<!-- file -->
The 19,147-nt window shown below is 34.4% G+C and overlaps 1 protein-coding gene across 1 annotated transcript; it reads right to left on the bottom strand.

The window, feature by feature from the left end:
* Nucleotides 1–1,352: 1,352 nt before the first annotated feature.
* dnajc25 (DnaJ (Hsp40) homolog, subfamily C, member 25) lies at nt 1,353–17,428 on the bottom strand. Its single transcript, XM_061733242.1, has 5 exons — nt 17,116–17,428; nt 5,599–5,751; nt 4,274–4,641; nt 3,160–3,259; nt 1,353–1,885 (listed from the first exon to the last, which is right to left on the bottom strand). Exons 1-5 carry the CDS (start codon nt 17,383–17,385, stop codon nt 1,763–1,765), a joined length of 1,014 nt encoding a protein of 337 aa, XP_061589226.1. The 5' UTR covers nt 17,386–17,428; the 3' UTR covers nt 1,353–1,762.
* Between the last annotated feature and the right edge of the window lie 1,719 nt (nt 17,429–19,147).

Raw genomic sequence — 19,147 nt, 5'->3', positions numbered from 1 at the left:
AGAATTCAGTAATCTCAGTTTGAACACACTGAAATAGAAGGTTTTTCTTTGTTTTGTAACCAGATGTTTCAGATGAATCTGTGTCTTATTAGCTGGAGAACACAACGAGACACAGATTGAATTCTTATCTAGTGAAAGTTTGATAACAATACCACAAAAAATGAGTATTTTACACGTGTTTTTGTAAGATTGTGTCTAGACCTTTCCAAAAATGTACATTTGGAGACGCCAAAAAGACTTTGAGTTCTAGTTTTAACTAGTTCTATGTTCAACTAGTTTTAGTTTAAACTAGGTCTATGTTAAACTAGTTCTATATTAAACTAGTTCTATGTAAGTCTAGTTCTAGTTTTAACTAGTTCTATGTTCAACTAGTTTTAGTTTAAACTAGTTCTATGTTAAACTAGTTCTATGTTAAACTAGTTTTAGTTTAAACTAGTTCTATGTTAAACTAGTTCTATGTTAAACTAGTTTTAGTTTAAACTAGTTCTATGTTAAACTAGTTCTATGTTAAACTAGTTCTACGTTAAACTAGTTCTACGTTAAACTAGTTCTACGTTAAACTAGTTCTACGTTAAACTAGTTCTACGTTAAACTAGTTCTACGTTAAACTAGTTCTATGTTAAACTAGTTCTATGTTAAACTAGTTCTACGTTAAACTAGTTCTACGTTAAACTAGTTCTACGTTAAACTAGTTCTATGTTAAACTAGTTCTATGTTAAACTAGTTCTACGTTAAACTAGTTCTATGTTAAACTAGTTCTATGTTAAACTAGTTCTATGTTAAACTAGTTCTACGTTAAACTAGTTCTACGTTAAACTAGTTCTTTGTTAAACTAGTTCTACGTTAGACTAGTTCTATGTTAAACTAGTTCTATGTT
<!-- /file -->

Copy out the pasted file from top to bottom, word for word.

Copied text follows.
The 19,147-nt window shown below is 34.4% G+C and overlaps 1 protein-coding gene across 1 annotated transcript; it reads right to left on the bottom strand.

The window, feature by feature from the left end:
* Nucleotides 1–1,352: 1,352 nt before the first annotated feature.
* dnajc25 (DnaJ (Hsp40) homolog, subfamily C, member 25) lies at nt 1,353–17,428 on the bottom strand. Its single transcript, XM_061733242.1, has 5 exons — nt 17,116–17,428; nt 5,599–5,751; nt 4,274–4,641; nt 3,160–3,259; nt 1,353–1,885 (listed from the first exon to the last, which is right to left on the bottom strand). Exons 1-5 carry the CDS (start codon nt 17,383–17,385, stop codon nt 1,763–1,765), a joined length of 1,014 nt encoding a protein of 337 aa, XP_061589226.1. The 5' UTR covers nt 17,386–17,428; the 3' UTR covers nt 1,353–1,762.
* Between the last annotated feature and the right edge of the window lie 1,719 nt (nt 17,429–19,147).

Raw genomic sequence — 19,147 nt, 5'->3', positions numbered from 1 at the left:
AGAATTCAGTAATCTCAGTTTGAACACACTGAAATAGAAGGTTTTTCTTTGTTTTGTAACCAGATGTTTCAGATGAATCTGTGTCTTATTAGCTGGAGAACACAACGAGACACAGATTGAATTCTTATCTAGTGAAAGTTTGATAACAATACCACAAAAAATGAGTATTTTACACGTGTTTTTGTAAGATTGTGTCTAGACCTTTCCAAAAATGTACATTTGGAGACGCCAAAAAGACTTTGAGTTCTAGTTTTAACTAGTTCTATGTTCAACTAGTTTTAGTTTAAACTAGGTCTATGTTAAACTAGTTCTATATTAAACTAGTTCTATGTAAGTCTAGTTCTAGTTTTAACTAGTTCTATGTTCAACTAGTTTTAGTTTAAACTAGTTCTATGTTAAACTAGTTCTATGTTAAACTAGTTTTAGTTTAAACTAGTTCTATGTTAAACTAGTTCTATGTTAAACTAGTTTTAGTTTAAACTAGTTCTATGTTAAACTAGTTCTATGTTAAACTAGTTCTACGTTAAACTAGTTCTACGTTAAACTAGTTCTACGTTAAACTAGTTCTACGTTAAACTAGTTCTACGTTAAACTAGTTCTACGTTAAACTAGTTCTATGTTAAACTAGTTCTATGTTAAACTAGTTCTACGTTAAACTAGTTCTACGTTAAACTAGTTCTACGTTAAACTAGTTCTATGTTAAACTAGTTCTATGTTAAACTAGTTCTACGTTAAACTAGTTCTATGTTAAACTAGTTCTATGTTAAACTAGTTCTATGTTAAACTAGTTCTACGTTAAACTAGTTCTACGTTAAACTAGTTCTTTGTTAAACTAGTTCTACGTTAGACTAGTTCTATGTTAAACTAGTTCTATGTT